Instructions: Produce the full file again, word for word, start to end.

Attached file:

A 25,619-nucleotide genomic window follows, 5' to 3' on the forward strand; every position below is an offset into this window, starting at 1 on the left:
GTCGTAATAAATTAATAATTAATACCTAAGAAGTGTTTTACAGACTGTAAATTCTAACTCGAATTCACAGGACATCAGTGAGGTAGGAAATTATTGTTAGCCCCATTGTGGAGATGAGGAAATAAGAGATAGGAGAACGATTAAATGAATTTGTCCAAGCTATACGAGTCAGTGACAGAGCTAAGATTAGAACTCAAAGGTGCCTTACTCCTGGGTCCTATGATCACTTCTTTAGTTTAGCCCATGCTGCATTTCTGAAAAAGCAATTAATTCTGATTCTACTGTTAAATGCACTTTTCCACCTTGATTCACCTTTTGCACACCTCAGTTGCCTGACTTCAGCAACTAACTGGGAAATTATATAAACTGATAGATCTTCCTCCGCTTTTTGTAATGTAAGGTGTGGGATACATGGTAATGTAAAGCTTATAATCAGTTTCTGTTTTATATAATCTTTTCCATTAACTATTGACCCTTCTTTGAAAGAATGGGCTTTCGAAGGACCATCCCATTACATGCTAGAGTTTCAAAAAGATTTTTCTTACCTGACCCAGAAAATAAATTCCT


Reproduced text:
A 25,619-nucleotide genomic window follows, 5' to 3' on the forward strand; every position below is an offset into this window, starting at 1 on the left:
GTCGTAATAAATTAATAATTAATACCTAAGAAGTGTTTTACAGACTGTAAATTCTAACTCGAATTCACAGGACATCAGTGAGGTAGGAAATTATTGTTAGCCCCATTGTGGAGATGAGGAAATAAGAGATAGGAGAACGATTAAATGAATTTGTCCAAGCTATACGAGTCAGTGACAGAGCTAAGATTAGAACTCAAAGGTGCCTTACTCCTGGGTCCTATGATCACTTCTTTAGTTTAGCCCATGCTGCATTTCTGAAAAAGCAATTAATTCTGATTCTACTGTTAAATGCACTTTTCCACCTTGATTCACCTTTTGCACACCTCAGTTGCCTGACTTCAGCAACTAACTGGGAAATTATATAAACTGATAGATCTTCCTCCGCTTTTTGTAATGTAAGGTGTGGGATACATGGTAATGTAAAGCTTATAATCAGTTTCTGTTTTATATAATCTTTTCCATTAACTATTGACCCTTCTTTGAAAGAATGGGCTTTCGAAGGACCATCCCATTACATGCTAGAGTTTCAAAAAGATTTTTCTTACCTGACCCAGAAAATAAATTCCT